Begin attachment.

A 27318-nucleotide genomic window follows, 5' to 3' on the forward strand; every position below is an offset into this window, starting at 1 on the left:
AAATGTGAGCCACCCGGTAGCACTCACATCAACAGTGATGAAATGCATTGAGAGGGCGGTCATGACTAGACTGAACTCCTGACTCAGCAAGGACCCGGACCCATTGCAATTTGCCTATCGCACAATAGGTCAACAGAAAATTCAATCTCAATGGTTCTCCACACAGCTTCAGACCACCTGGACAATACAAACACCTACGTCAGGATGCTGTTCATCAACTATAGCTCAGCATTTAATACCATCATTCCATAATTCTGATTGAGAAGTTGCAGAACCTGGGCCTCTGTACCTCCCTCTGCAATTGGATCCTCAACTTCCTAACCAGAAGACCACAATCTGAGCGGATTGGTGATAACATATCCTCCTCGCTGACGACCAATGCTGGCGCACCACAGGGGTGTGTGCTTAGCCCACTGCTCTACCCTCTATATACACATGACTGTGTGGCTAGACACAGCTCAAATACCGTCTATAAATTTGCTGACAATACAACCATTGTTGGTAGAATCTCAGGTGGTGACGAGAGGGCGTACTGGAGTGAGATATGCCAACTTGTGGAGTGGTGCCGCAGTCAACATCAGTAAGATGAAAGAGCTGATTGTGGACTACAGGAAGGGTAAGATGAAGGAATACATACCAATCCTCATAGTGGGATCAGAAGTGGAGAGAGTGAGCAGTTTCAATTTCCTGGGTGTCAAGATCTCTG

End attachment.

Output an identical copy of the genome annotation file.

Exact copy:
A 27318-nucleotide genomic window follows, 5' to 3' on the forward strand; every position below is an offset into this window, starting at 1 on the left:
AAATGTGAGCCACCCGGTAGCACTCACATCAACAGTGATGAAATGCATTGAGAGGGCGGTCATGACTAGACTGAACTCCTGACTCAGCAAGGACCCGGACCCATTGCAATTTGCCTATCGCACAATAGGTCAACAGAAAATTCAATCTCAATGGTTCTCCACACAGCTTCAGACCACCTGGACAATACAAACACCTACGTCAGGATGCTGTTCATCAACTATAGCTCAGCATTTAATACCATCATTCCATAATTCTGATTGAGAAGTTGCAGAACCTGGGCCTCTGTACCTCCCTCTGCAATTGGATCCTCAACTTCCTAACCAGAAGACCACAATCTGAGCGGATTGGTGATAACATATCCTCCTCGCTGACGACCAATGCTGGCGCACCACAGGGGTGTGTGCTTAGCCCACTGCTCTACCCTCTATATACACATGACTGTGTGGCTAGACACAGCTCAAATACCGTCTATAAATTTGCTGACAATACAACCATTGTTGGTAGAATCTCAGGTGGTGACGAGAGGGCGTACTGGAGTGAGATATGCCAACTTGTGGAGTGGTGCCGCAGTCAACATCAGTAAGATGAAAGAGCTGATTGTGGACTACAGGAAGGGTAAGATGAAGGAATACATACCAATCCTCATAGTGGGATCAGAAGTGGAGAGAGTGAGCAGTTTCAATTTCCTGGGTGTCAAGATCTCTG